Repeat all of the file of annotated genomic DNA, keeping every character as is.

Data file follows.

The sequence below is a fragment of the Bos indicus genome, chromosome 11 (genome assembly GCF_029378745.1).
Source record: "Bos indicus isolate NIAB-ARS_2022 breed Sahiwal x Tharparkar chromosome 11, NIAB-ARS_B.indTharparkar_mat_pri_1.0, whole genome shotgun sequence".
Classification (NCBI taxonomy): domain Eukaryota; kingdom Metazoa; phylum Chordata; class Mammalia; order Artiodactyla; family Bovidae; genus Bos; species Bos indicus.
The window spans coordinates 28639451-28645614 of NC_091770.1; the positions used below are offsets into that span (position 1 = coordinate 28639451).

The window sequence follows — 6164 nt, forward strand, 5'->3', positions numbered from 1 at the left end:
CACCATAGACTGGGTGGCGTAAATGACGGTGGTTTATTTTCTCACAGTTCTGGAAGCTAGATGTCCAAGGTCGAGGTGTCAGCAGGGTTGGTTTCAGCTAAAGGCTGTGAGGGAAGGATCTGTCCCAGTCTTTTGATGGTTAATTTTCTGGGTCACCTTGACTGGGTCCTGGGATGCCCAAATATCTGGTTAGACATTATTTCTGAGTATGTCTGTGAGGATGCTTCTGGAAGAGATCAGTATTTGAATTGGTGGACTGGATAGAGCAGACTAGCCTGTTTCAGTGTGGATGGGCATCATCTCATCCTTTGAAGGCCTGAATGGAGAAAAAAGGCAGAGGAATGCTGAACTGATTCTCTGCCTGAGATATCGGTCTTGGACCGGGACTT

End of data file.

The sequence below is a fragment of the Bos indicus genome, chromosome 11 (genome assembly GCF_029378745.1).
Source record: "Bos indicus isolate NIAB-ARS_2022 breed Sahiwal x Tharparkar chromosome 11, NIAB-ARS_B.indTharparkar_mat_pri_1.0, whole genome shotgun sequence".
Classification (NCBI taxonomy): domain Eukaryota; kingdom Metazoa; phylum Chordata; class Mammalia; order Artiodactyla; family Bovidae; genus Bos; species Bos indicus.
The window spans coordinates 28639451-28645614 of NC_091770.1; the positions used below are offsets into that span (position 1 = coordinate 28639451).

The window sequence follows — 6164 nt, forward strand, 5'->3', positions numbered from 1 at the left end:
CACCATAGACTGGGTGGCGTAAATGACGGTGGTTTATTTTCTCACAGTTCTGGAAGCTAGATGTCCAAGGTCGAGGTGTCAGCAGGGTTGGTTTCAGCTAAAGGCTGTGAGGGAAGGATCTGTCCCAGTCTTTTGATGGTTAATTTTCTGGGTCACCTTGACTGGGTCCTGGGATGCCCAAATATCTGGTTAGACATTATTTCTGAGTATGTCTGTGAGGATGCTTCTGGAAGAGATCAGTATTTGAATTGGTGGACTGGATAGAGCAGACTAGCCTGTTTCAGTGTGGATGGGCATCATCTCATCCTTTGAAGGCCTGAATGGAGAAAAAAGGCAGAGGAATGCTGAACTGATTCTCTGCCTGAGATATCGGTCTTGGACCGGGACTT